ANTIQUES AND THE ARTS WEEKLY - Review of New Haven Auctions
Review by Greg Smith
NEW HAVEN, CONN. – “I’m more of a curated auctioneer,” said Fred Giampietro, auctioneer and owner at his newly minted New Haven Auctions, a division of Fred Giampietro Gallery, which held its debut 243-lot sale October 29. Indeed the offerings were selective, boasting a nice selection of Native American material; black and white photography; Americana; and art that spanned fine, outsider and folk. The totality was culled from four estates and a dozen other consignors.
“We offered items that I thought would create a synergy of crossover interest,” Giampietro continued. “Jewelry and coins, advertising with folk art and carpets with pottery and baskets.” The house registered more than 900 bidders from 14 countries and came away 98 percent sold.
“It was a good first sale,” he said. “We don’t want gigantic sales. We want to keep it tightly organized. We want good condition reports and to help people reach a comfort level – that’s the goal.”
At the top of the auction was an 1825 sampler stitched by Mary Hughes, which went out at $20,000, tripling the high estimate. Much was unknown about the maker or where the 17-by-17-inch work was from, but with six bidders on it, including a number of major sampler dealers, it brought a good price as it went to a retail customer. “It was an amazing sampler,” Giampietro said. “It was one of those items that crosses from craft into art.”
Native American items were led by two lots. At $6,250 was a Navajo pictorial weaving of Shiprock measuring 47 by 36 inches. Shiprock is a large rock formation in the Four Corners region of New Mexico and is often featured in Native American art, having religious and cultural significance to the Navajo people. “Its sort of an iconic subject that pops up,” said Giempietro. “But this one was really special; it was perfect on both sides and had very unusual colors.” Behind it was a beaded possible bag that brought $5,750. It was likely from the Nineteenth Century with vivid turquoise, red, blue, green and yellow beads.
Folk portraits were another draw to the sale. The second highest result at $6,500 came from a work attributed to Sturtevant Hamblin, circa 1840. The 27-by-22-inch oil on canvas featured a child holding a hat and stick with tassel. Behind it was a portrait of a young lady, likely by the same artist, that took $4,750. An early Twentieth Century cast-iron mechanical owl shooting target held attention as it reached $5,500. It was probably made by the Kansas firm C.W. Parker. Just under it at $5,375 was a horse and jockey molded copper weathervane from the late Nineteenth Century and attributed to J.W. Fiske.
Outsider and southern folk art were both well-represented. “We were fortunate enough to have a number of Jean Jones Jackson works,” Giampietro said. “Some of them approached auction record territory; they don’t come up often. It’s highly coveted work.” Jackson’s top lot was an untitled oil on Masonite fantasy painting depicting a girl at the entrance to a labyrinth with large insects peaking over the top of the hedges awaiting her arrival. It brought $2,000.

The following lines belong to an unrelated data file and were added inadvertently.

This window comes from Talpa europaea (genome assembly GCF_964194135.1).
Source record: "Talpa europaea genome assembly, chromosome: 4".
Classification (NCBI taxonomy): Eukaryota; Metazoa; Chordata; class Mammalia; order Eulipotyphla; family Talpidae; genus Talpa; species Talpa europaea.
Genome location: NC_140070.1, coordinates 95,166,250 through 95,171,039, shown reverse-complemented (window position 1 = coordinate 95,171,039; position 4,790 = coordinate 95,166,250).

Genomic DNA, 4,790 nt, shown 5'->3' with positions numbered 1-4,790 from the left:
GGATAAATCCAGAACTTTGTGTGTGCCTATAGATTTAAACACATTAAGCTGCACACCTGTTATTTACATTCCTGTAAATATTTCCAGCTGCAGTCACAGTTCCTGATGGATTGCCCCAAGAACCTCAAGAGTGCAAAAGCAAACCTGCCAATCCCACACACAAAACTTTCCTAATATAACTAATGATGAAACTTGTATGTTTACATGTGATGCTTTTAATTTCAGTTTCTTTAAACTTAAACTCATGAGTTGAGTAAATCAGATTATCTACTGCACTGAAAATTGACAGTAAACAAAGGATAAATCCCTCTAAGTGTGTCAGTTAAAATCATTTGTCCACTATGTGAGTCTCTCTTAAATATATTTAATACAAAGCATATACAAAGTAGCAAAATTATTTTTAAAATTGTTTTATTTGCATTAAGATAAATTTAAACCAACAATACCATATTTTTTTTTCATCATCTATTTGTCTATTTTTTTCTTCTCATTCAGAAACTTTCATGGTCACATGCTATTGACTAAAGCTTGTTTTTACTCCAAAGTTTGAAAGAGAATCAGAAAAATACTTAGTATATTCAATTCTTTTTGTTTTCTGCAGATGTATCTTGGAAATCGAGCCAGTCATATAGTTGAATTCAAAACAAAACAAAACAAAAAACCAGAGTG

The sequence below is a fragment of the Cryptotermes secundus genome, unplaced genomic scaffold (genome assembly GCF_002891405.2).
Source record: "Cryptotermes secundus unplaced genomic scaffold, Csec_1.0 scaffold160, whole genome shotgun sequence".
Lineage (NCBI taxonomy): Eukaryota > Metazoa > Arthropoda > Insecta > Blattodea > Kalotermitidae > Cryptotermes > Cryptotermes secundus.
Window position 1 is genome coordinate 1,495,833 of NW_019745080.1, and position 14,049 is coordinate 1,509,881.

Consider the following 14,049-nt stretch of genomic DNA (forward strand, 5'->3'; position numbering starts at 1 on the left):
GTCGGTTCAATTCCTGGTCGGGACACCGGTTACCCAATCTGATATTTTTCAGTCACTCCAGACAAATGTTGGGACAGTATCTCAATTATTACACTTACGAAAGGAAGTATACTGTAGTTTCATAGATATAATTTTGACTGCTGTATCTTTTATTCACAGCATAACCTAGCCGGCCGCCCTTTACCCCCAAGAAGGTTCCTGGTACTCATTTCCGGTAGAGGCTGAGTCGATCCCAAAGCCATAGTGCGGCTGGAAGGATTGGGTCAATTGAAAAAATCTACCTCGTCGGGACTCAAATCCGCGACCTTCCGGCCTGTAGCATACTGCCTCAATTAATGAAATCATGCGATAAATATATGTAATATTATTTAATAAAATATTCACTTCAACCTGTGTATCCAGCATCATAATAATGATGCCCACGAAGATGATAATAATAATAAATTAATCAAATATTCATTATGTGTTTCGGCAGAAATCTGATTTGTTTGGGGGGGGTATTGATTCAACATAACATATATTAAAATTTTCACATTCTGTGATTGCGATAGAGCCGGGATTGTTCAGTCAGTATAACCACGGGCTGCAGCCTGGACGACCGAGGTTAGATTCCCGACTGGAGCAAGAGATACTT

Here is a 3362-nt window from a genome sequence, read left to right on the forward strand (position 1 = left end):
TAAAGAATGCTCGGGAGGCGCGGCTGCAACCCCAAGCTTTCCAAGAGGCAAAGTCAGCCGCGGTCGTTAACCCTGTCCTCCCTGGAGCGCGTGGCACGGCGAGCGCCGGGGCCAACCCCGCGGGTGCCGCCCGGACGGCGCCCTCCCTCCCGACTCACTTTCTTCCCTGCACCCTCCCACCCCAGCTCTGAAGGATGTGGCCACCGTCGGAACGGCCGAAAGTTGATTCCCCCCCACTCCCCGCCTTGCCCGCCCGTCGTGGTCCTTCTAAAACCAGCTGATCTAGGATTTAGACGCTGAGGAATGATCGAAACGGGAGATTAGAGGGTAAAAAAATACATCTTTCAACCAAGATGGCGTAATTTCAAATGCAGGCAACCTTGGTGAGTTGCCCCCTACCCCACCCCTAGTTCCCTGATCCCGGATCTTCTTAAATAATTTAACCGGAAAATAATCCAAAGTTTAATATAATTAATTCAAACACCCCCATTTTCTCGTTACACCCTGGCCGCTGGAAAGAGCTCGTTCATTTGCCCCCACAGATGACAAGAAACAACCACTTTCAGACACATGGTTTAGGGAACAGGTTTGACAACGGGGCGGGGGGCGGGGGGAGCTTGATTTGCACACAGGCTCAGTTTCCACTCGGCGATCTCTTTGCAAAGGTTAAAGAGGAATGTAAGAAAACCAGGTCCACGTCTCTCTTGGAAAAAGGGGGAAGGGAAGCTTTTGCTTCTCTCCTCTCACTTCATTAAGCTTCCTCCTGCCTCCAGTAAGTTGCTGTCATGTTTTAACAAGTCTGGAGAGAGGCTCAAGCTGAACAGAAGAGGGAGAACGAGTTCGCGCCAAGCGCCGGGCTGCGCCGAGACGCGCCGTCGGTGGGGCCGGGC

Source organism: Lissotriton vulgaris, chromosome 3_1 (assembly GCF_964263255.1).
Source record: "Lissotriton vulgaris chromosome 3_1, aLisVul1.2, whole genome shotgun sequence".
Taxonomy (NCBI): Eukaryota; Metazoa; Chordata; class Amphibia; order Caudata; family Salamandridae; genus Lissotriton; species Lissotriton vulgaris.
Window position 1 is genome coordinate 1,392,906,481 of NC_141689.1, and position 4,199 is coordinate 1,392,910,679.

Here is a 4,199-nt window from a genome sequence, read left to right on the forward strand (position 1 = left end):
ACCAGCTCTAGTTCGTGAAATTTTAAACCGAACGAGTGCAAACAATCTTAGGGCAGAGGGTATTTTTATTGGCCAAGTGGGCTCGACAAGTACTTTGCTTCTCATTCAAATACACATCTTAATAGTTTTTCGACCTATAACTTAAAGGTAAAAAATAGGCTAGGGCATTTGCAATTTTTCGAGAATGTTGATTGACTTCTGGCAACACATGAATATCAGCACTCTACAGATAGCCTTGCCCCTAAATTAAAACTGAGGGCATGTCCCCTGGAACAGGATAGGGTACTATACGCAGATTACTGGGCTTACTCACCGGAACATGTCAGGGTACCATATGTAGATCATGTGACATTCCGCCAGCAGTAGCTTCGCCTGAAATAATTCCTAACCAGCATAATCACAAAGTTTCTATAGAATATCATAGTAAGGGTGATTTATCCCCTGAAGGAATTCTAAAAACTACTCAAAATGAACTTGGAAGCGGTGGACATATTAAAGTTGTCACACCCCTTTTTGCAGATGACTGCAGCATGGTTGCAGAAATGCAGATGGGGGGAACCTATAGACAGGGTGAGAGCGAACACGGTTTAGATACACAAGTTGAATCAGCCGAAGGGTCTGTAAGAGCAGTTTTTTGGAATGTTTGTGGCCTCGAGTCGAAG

Black and white photography was represented by Laura Gilpin, Lee Friedlander and Margaret Bourke-White. The category was led by Gilpin with “Navajo Family with Flag-1950,” $3,750, and “Navajo Weaver,” $3,000. Friedlander’s “Memphis,” a 2003 work, brought $2,500, while “Stony Point,” originally shot in 1966 and printed in the 1980s, brought $2,375. Bourke-White’s “Zeppelin” photo of the first Zeppelin in the United States, the USS Akron, took $2,375.
“Most of the photography went to collectors,” Giampietro said. “And some of it went to galleries. The Lee Friedlander works sold well; they all brought as much or more than similar images have been bringing at auction. We spent a lot of time opening up the old frames and getting good photography on them to make sure people were sure of what they were seeing.”
A veteran of the trade, Giampietro has been in the business – on the show circuit, with brick and mortar galleries and the online auction realm – for four decades. Giampietro’s new outlet is an evolution of his business model and a response towards the current market.
“I’ve done this for 40 years,” he said. “And in that time, I was being constantly checked out by dealers and collectors, and that all sort of dwindled. No one was coming in anymore or calling. I’d call people and they always wanted me to send an image. I thought, if I’m going to go through and digitize something and pitch it through a photograph, then I might as well do the auction instead. It was sort of a frustration of not being able to reach the market.”
All prices include buyer’s premium, as reported by the auction house. Giampietro’s next auction will be in March 2019. For more information, 475-234-5120.